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Texas Photo ID Trial Update: Case Background

After nearly a year of litigation, the Texas photo ID trial started this morning.

  • Carson Whitelemons
September 2, 2014

After nearly a year of litig­a­tion, the Texas photo ID trial star­ted this morn­ing.

The plaintiffs have already made their open­ing state­ments — make sure to check back on our trial page for high­lights of the trial as it proceeds.

Back­ground

On Septem­ber 17, 2013, the Bren­nan Center and co-coun­sel filed suit in federal court chal­len­ging SB 14, Texas’ strict photo voter ID law, on behalf of the Texas State Confer­ence of the NAACP and the Mexican Amer­ican Legis­lat­ive Caucus of the Texas House of Repres­ent­at­ives (MALC).  This is the second time this law has been chal­lenged in court. The first time, a three-judge panel in D.C. prohib­ited the law from going into effect under Section 5 of the Voting Rights Act because it would make minor­ity voters worse off. The Supreme Court rendered Section 5 inop­er­able in June of 2013 in the Shelby County decision, and Texas moved forward to imple­ment the law. Over 500 case filings later, we are begin­ning a multi-week trial that will decide this case.

The legal argu­ments in today’s case include:

  • SB 14 viol­ates Section 2 of the Voting Rights Act, because it makes it harder for hundreds of thou­sands of minor­ity citizens to vote and denies minor­ity voters an equal oppor­tun­ity to parti­cip­ate in the polit­ical process.
  • SB 14 viol­ates the U.S. Consti­tu­tion, both because it burdens the funda­mental right to vote and because the meas­ure was enacted specific­ally to exclude minor­ity voters from the polit­ical process.

The facts are on our side:

  • Approx­im­ately 1.2 million eligible Texas voters do not possess accept­able ID.
  • More than one half million eligible Latino voters in Texas (555,000) lack accep­ted ID, and 180,000 eligible black voters lack ID.
  • The law clearly has a racial impact: Latino voters are 242 percent more likely than white voters to lack accep­ted ID, and black voters are 179 percent times more likely than white voters to lack ID.
  • More than 1 in 5 low-income voters do not have valid ID under the Texas photo law, and in Texas as across the coun­try, race and income are highly correl­ated.

Fact witnesses at trial will speak to the burden this law places on Texas voters:

  • Our side is call­ing a number of witnesses who will testify as to the impact of SB 14.
  • The first witness at trial, Ms. Sammie Bates, an African-Amer­ican voter who lacked the ID neces­sary to vote under the law, was located by the Bren­nan Center using invest­ig­at­ors on the ground. Ms. Bates, a retiree and grand­mother, has been a regu­lar voter since the age of 21. Because she lacked accept­able photo ID, she was unable to vote in Texas last year. She and her family lacked the $42 to get her a birth certi­fic­ate, which she needed before she could get photo ID from Texas.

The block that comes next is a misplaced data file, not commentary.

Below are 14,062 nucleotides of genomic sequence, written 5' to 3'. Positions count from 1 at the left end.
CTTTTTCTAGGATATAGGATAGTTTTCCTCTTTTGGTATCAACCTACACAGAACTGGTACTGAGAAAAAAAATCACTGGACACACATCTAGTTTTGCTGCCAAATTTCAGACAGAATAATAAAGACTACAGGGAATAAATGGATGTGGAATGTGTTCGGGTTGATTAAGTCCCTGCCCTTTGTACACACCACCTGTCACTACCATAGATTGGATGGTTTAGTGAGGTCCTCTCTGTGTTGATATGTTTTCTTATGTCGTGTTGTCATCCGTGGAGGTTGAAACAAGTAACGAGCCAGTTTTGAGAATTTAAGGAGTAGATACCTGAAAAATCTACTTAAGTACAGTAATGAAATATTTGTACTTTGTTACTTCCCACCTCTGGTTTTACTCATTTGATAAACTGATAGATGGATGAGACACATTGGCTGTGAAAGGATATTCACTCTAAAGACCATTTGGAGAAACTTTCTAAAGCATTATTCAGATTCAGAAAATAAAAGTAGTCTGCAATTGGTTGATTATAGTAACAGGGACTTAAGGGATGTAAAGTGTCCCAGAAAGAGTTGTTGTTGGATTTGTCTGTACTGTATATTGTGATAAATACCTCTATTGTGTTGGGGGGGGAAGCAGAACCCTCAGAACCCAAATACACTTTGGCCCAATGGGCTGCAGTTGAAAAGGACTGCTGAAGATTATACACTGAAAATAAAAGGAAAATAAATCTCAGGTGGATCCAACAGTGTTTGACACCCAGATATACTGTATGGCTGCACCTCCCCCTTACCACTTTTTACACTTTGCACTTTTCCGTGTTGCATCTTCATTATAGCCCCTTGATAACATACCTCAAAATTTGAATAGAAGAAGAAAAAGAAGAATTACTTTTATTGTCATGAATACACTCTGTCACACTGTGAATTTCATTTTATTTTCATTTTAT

We will also hear from multiple expert witnesses who have concluded that SB 14 harms voters:

  • Drs. Matt A. Barreto and Gabriel R. Sanc­hez found that approx­im­ately 1.2 million eligible Texas voters do not possess accept­able ID. More than one half million eligible Latino voters in Texas (555,000) lack accep­ted ID, and 180,000 eligible black voters lack ID.
  • Dr. Barry C. Burden concluded, through histor­ical and socioeco­nomic analysis, that SB 14 unduly burdens minor­ity voters relat­ive to white voters.
  • Drs. Gerald R. Webster and Daniel G. Chat­man each inde­pend­ently concluded that minor­it­ies will face a more severe burden in trav­el­ling to acquire the neces­sary photo ID than whites.
  • Dr. Orville Vernon Burton concluded, upon review­ing the histor­ical back­ground of the Texas legis­lature’s decision to imple­ment SB 14, that the racially discrim­in­at­ory results of the law are inten­tional.
  • Expert testi­mony will also be given by Dr. Lori Minnite, Professor of Public Policy and Admin­is­tra­tion at Rutgers, Dr. Stephen Ansol­abehere, Professor of Govern­ment at Harvard Univer­sity, and others.

The attor­neys repres­ent­ing the groups in the case are the Bren­nan Center for Justice at NYU School of Law, Dech­ert LLP, Lawyers’ Commit­tee for Civil Rights Under Law, Potter­Bled­soe L.L.P., Law Offices of Jose Garza, the national office of the NAACP, Law Office of Robert S. Notzon, and The Covich Law Firm, P.C.